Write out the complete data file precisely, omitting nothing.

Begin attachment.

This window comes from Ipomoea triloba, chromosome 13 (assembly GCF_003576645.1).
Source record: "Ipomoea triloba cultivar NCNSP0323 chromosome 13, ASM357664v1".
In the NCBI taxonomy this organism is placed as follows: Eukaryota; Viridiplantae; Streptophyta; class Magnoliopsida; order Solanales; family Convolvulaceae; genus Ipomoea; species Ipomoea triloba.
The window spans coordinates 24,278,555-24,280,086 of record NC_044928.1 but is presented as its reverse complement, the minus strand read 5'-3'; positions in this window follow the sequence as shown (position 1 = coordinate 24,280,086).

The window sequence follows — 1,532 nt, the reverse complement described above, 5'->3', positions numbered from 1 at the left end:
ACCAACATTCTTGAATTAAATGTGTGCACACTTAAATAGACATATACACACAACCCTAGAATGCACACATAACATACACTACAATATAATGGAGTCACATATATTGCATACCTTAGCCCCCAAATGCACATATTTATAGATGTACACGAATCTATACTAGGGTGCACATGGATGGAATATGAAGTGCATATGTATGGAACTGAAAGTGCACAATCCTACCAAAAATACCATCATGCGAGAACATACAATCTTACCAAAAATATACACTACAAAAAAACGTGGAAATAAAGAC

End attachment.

This window comes from Ipomoea triloba, chromosome 13 (assembly GCF_003576645.1).
Source record: "Ipomoea triloba cultivar NCNSP0323 chromosome 13, ASM357664v1".
In the NCBI taxonomy this organism is placed as follows: Eukaryota; Viridiplantae; Streptophyta; class Magnoliopsida; order Solanales; family Convolvulaceae; genus Ipomoea; species Ipomoea triloba.
The window spans coordinates 24,278,555-24,280,086 of record NC_044928.1 but is presented as its reverse complement, the minus strand read 5'-3'; positions in this window follow the sequence as shown (position 1 = coordinate 24,280,086).

The window sequence follows — 1,532 nt, the reverse complement described above, 5'->3', positions numbered from 1 at the left end:
ACCAACATTCTTGAATTAAATGTGTGCACACTTAAATAGACATATACACACAACCCTAGAATGCACACATAACATACACTACAATATAATGGAGTCACATATATTGCATACCTTAGCCCCCAAATGCACATATTTATAGATGTACACGAATCTATACTAGGGTGCACATGGATGGAATATGAAGTGCATATGTATGGAACTGAAAGTGCACAATCCTACCAAAAATACCATCATGCGAGAACATACAATCTTACCAAAAATATACACTACAAAAAAACGTGGAAATAAAGAC